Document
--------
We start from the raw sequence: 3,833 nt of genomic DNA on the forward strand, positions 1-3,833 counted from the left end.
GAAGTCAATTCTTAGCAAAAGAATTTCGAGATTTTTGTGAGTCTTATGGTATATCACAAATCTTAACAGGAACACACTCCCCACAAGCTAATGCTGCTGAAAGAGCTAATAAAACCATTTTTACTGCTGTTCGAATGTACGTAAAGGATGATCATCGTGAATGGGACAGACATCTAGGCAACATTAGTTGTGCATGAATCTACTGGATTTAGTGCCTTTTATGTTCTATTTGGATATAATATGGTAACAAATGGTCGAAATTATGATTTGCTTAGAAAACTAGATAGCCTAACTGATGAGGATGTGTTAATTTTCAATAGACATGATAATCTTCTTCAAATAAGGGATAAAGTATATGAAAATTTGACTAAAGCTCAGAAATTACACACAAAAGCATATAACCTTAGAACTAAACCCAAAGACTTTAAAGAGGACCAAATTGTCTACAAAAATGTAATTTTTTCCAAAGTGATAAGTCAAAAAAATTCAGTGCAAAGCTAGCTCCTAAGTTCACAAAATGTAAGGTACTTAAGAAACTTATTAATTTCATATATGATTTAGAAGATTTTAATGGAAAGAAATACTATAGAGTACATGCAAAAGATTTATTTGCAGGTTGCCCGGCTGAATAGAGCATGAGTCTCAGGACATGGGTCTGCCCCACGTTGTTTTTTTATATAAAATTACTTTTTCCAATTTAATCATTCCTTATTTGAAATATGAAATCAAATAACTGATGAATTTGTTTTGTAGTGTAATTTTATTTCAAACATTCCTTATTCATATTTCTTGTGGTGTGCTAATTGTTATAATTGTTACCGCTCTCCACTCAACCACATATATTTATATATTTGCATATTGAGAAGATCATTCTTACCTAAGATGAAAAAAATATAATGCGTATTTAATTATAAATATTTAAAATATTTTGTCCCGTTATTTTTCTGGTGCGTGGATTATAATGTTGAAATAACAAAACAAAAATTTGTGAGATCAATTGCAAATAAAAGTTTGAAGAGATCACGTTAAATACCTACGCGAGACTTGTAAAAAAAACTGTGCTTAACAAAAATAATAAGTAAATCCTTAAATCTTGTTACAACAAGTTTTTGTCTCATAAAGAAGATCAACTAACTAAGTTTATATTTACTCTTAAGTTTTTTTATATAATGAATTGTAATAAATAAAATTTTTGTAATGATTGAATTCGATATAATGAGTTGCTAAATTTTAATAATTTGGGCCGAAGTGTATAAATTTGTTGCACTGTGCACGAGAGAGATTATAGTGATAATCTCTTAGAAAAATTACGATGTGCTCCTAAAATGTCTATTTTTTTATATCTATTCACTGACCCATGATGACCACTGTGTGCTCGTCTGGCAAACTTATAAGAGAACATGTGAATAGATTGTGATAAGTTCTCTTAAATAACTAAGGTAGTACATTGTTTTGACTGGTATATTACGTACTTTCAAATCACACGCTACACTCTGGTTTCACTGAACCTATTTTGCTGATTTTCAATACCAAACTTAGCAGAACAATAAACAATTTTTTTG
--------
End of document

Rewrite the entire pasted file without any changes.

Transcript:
We start from the raw sequence: 3,833 nt of genomic DNA on the forward strand, positions 1-3,833 counted from the left end.
GAAGTCAATTCTTAGCAAAAGAATTTCGAGATTTTTGTGAGTCTTATGGTATATCACAAATCTTAACAGGAACACACTCCCCACAAGCTAATGCTGCTGAAAGAGCTAATAAAACCATTTTTACTGCTGTTCGAATGTACGTAAAGGATGATCATCGTGAATGGGACAGACATCTAGGCAACATTAGTTGTGCATGAATCTACTGGATTTAGTGCCTTTTATGTTCTATTTGGATATAATATGGTAACAAATGGTCGAAATTATGATTTGCTTAGAAAACTAGATAGCCTAACTGATGAGGATGTGTTAATTTTCAATAGACATGATAATCTTCTTCAAATAAGGGATAAAGTATATGAAAATTTGACTAAAGCTCAGAAATTACACACAAAAGCATATAACCTTAGAACTAAACCCAAAGACTTTAAAGAGGACCAAATTGTCTACAAAAATGTAATTTTTTCCAAAGTGATAAGTCAAAAAAATTCAGTGCAAAGCTAGCTCCTAAGTTCACAAAATGTAAGGTACTTAAGAAACTTATTAATTTCATATATGATTTAGAAGATTTTAATGGAAAGAAATACTATAGAGTACATGCAAAAGATTTATTTGCAGGTTGCCCGGCTGAATAGAGCATGAGTCTCAGGACATGGGTCTGCCCCACGTTGTTTTTTTATATAAAATTACTTTTTCCAATTTAATCATTCCTTATTTGAAATATGAAATCAAATAACTGATGAATTTGTTTTGTAGTGTAATTTTATTTCAAACATTCCTTATTCATATTTCTTGTGGTGTGCTAATTGTTATAATTGTTACCGCTCTCCACTCAACCACATATATTTATATATTTGCATATTGAGAAGATCATTCTTACCTAAGATGAAAAAAATATAATGCGTATTTAATTATAAATATTTAAAATATTTTGTCCCGTTATTTTTCTGGTGCGTGGATTATAATGTTGAAATAACAAAACAAAAATTTGTGAGATCAATTGCAAATAAAAGTTTGAAGAGATCACGTTAAATACCTACGCGAGACTTGTAAAAAAAACTGTGCTTAACAAAAATAATAAGTAAATCCTTAAATCTTGTTACAACAAGTTTTTGTCTCATAAAGAAGATCAACTAACTAAGTTTATATTTACTCTTAAGTTTTTTTATATAATGAATTGTAATAAATAAAATTTTTGTAATGATTGAATTCGATATAATGAGTTGCTAAATTTTAATAATTTGGGCCGAAGTGTATAAATTTGTTGCACTGTGCACGAGAGAGATTATAGTGATAATCTCTTAGAAAAATTACGATGTGCTCCTAAAATGTCTATTTTTTTATATCTATTCACTGACCCATGATGACCACTGTGTGCTCGTCTGGCAAACTTATAAGAGAACATGTGAATAGATTGTGATAAGTTCTCTTAAATAACTAAGGTAGTACATTGTTTTGACTGGTATATTACGTACTTTCAAATCACACGCTACACTCTGGTTTCACTGAACCTATTTTGCTGATTTTCAATACCAAACTTAGCAGAACAATAAACAATTTTTTTG